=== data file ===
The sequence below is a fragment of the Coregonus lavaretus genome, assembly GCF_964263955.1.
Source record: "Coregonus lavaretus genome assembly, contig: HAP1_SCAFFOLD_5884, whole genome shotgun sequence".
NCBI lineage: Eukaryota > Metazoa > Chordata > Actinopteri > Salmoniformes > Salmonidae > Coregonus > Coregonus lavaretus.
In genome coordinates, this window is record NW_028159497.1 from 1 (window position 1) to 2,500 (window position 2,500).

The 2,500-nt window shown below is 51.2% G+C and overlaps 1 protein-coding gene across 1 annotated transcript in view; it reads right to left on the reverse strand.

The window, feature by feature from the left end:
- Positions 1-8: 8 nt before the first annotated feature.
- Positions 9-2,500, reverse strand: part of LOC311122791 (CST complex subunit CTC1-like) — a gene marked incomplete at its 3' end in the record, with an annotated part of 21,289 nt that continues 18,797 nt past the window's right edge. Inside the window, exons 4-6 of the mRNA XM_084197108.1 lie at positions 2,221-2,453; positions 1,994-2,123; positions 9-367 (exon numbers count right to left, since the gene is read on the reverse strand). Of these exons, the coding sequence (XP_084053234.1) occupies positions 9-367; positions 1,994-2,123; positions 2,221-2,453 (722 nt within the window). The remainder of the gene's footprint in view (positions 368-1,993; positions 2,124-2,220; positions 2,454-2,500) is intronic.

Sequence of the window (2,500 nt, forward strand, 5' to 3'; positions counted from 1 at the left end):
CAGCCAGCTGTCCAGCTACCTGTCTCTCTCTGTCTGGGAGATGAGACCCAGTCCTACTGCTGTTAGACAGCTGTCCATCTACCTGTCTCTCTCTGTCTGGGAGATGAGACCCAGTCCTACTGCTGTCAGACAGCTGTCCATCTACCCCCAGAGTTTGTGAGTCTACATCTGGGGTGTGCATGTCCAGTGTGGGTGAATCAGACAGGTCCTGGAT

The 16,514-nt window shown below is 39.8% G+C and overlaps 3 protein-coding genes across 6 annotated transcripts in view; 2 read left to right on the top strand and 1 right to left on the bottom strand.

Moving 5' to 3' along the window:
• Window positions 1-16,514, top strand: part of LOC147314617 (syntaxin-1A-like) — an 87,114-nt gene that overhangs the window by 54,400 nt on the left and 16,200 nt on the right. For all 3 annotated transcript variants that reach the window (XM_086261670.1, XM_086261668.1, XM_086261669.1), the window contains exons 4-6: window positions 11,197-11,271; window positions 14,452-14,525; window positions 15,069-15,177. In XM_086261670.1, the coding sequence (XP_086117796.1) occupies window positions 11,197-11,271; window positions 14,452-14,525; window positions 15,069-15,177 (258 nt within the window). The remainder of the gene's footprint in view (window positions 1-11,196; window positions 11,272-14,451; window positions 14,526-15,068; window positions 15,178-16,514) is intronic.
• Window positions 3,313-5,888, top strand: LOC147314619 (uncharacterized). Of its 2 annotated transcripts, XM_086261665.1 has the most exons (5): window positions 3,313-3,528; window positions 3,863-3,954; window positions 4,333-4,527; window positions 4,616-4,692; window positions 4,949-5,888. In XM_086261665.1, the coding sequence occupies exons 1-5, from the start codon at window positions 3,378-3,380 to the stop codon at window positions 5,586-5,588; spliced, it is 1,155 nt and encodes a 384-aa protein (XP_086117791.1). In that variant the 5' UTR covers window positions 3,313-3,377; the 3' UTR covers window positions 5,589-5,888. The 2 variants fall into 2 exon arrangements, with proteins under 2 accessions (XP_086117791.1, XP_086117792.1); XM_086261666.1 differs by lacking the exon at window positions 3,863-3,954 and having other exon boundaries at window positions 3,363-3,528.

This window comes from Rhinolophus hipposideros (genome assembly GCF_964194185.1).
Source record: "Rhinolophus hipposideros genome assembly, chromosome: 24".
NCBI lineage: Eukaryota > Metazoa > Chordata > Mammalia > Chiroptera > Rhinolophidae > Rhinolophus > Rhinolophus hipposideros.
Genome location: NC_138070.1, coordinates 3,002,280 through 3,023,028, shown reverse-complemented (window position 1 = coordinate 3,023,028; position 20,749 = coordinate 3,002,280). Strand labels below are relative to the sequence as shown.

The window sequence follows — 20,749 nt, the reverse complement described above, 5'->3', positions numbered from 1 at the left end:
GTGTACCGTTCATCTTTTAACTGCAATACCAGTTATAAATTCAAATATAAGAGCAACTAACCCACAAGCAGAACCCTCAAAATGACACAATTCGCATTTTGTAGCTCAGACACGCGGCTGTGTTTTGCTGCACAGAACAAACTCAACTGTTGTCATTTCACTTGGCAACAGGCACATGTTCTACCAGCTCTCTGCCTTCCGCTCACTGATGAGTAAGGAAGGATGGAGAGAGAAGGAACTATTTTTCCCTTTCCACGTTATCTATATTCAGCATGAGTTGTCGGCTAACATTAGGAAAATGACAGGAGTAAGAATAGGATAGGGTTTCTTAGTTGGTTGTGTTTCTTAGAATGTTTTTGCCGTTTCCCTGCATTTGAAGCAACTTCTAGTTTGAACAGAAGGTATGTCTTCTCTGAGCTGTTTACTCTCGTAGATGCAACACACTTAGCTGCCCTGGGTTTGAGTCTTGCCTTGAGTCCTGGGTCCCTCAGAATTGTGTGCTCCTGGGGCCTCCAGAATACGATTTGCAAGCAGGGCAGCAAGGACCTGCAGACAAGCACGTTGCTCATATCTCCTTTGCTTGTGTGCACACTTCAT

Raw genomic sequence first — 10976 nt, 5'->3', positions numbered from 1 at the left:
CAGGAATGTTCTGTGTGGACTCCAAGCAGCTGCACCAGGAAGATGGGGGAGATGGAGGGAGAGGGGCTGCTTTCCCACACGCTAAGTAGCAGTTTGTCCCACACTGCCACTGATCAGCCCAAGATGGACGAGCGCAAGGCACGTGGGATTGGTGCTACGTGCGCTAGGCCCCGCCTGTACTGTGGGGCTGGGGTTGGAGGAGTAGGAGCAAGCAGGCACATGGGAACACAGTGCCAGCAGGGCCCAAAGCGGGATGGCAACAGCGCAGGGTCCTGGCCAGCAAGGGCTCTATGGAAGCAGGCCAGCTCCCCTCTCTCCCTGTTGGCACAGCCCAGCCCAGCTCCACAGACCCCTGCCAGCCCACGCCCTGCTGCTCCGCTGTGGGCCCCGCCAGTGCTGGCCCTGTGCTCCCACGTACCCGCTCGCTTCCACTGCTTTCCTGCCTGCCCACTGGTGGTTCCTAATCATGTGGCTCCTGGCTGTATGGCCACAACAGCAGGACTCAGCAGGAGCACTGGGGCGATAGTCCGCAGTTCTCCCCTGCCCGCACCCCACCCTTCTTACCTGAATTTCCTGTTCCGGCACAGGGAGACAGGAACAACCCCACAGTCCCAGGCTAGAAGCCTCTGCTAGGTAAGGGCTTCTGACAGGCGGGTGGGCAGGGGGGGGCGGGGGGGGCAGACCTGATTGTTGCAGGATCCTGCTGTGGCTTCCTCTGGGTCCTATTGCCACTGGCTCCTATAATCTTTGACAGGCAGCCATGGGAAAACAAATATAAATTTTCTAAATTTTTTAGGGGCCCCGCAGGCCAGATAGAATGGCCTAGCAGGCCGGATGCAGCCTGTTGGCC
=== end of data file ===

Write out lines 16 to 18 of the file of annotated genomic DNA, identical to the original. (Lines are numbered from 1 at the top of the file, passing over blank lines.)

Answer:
Source record: "Rhinolophus hipposideros genome assembly, chromosome: 24".
NCBI lineage: Eukaryota > Metazoa > Chordata > Mammalia > Chiroptera > Rhinolophidae > Rhinolophus > Rhinolophus hipposideros.
Genome location: NC_138070.1, coordinates 3,002,280 through 3,023,028, shown reverse-complemented (window position 1 = coordinate 3,023,028; position 20,749 = coordinate 3,002,280). Strand labels below are relative to the sequence as shown.